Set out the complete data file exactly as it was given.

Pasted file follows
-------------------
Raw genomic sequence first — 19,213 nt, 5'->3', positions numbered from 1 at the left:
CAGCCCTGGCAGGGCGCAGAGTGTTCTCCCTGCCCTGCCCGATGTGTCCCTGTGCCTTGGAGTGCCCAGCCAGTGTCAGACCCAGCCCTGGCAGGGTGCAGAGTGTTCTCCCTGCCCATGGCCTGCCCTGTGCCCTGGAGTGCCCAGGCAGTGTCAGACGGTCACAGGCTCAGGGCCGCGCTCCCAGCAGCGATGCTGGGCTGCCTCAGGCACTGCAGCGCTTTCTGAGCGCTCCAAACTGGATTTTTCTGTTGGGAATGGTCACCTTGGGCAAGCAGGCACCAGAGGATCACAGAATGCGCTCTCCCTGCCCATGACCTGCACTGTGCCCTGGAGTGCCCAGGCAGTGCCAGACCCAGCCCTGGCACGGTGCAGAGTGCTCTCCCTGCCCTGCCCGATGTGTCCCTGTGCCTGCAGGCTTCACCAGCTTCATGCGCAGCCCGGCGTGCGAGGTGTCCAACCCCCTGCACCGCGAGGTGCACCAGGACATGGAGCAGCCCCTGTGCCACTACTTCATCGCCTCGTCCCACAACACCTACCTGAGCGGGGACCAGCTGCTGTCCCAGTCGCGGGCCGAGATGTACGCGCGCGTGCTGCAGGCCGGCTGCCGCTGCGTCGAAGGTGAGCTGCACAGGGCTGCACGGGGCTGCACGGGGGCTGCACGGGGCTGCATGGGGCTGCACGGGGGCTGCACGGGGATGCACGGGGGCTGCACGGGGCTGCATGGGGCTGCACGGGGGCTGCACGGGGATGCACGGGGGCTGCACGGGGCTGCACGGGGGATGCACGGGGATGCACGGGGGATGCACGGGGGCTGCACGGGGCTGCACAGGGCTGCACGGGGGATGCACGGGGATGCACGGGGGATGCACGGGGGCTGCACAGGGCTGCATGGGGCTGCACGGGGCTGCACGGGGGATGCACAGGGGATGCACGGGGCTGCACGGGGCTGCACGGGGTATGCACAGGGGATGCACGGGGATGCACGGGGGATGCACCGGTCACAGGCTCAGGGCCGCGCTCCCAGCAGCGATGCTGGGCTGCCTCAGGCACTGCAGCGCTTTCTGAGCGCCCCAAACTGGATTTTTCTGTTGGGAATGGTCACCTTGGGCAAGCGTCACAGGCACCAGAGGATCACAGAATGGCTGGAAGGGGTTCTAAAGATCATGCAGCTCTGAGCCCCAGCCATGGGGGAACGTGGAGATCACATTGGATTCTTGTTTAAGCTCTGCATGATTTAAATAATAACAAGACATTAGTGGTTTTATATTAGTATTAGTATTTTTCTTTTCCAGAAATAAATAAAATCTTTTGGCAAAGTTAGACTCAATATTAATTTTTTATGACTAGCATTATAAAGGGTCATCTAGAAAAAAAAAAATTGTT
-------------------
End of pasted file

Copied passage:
Raw genomic sequence first — 19,213 nt, 5'->3', positions numbered from 1 at the left:
CAGCCCTGGCAGGGCGCAGAGTGTTCTCCCTGCCCTGCCCGATGTGTCCCTGTGCCTTGGAGTGCCCAGCCAGTGTCAGACCCAGCCCTGGCAGGGTGCAGAGTGTTCTCCCTGCCCATGGCCTGCCCTGTGCCCTGGAGTGCCCAGGCAGTGTCAGACGGTCACAGGCTCAGGGCCGCGCTCCCAGCAGCGATGCTGGGCTGCCTCAGGCACTGCAGCGCTTTCTGAGCGCTCCAAACTGGATTTTTCTGTTGGGAATGGTCACCTTGGGCAAGCAGGCACCAGAGGATCACAGAATGCGCTCTCCCTGCCCATGACCTGCACTGTGCCCTGGAGTGCCCAGGCAGTGCCAGACCCAGCCCTGGCACGGTGCAGAGTGCTCTCCCTGCCCTGCCCGATGTGTCCCTGTGCCTGCAGGCTTCACCAGCTTCATGCGCAGCCCGGCGTGCGAGGTGTCCAACCCCCTGCACCGCGAGGTGCACCAGGACATGGAGCAGCCCCTGTGCCACTACTTCATCGCCTCGTCCCACAACACCTACCTGAGCGGGGACCAGCTGCTGTCCCAGTCGCGGGCCGAGATGTACGCGCGCGTGCTGCAGGCCGGCTGCCGCTGCGTCGAAGGTGAGCTGCACAGGGCTGCACGGGGCTGCACGGGGGCTGCACGGGGCTGCATGGGGCTGCACGGGGGCTGCACGGGGATGCACGGGGGCTGCACGGGGCTGCATGGGGCTGCACGGGGGCTGCACGGGGATGCACGGGGGCTGCACGGGGCTGCACGGGGGATGCACGGGGATGCACGGGGGATGCACGGGGGCTGCACGGGGCTGCACAGGGCTGCACGGGGGATGCACGGGGATGCACGGGGGATGCACGGGGGCTGCACAGGGCTGCATGGGGCTGCACGGGGCTGCACGGGGGATGCACAGGGGATGCACGGGGCTGCACGGGGCTGCACGGGGTATGCACAGGGGATGCACGGGGATGCACGGGGGATGCACCGGTCACAGGCTCAGGGCCGCGCTCCCAGCAGCGATGCTGGGCTGCCTCAGGCACTGCAGCGCTTTCTGAGCGCCCCAAACTGGATTTTTCTGTTGGGAATGGTCACCTTGGGCAAGCGTCACAGGCACCAGAGGATCACAGAATGGCTGGAAGGGGTTCTAAAGATCATGCAGCTCTGAGCCCCAGCCATGGGGGAACGTGGAGATCACATTGGATTCTTGTTTAAGCTCTGCATGATTTAAATAATAACAAGACATTAGTGGTTTTATATTAGTATTAGTATTTTTCTTTTCCAGAAATAAATAAAATCTTTTGGCAAAGTTAGACTCAATATTAATTTTTTATGACTAGCATTATAAAGGGTCATCTAGAAAAAAAAAAATTGTT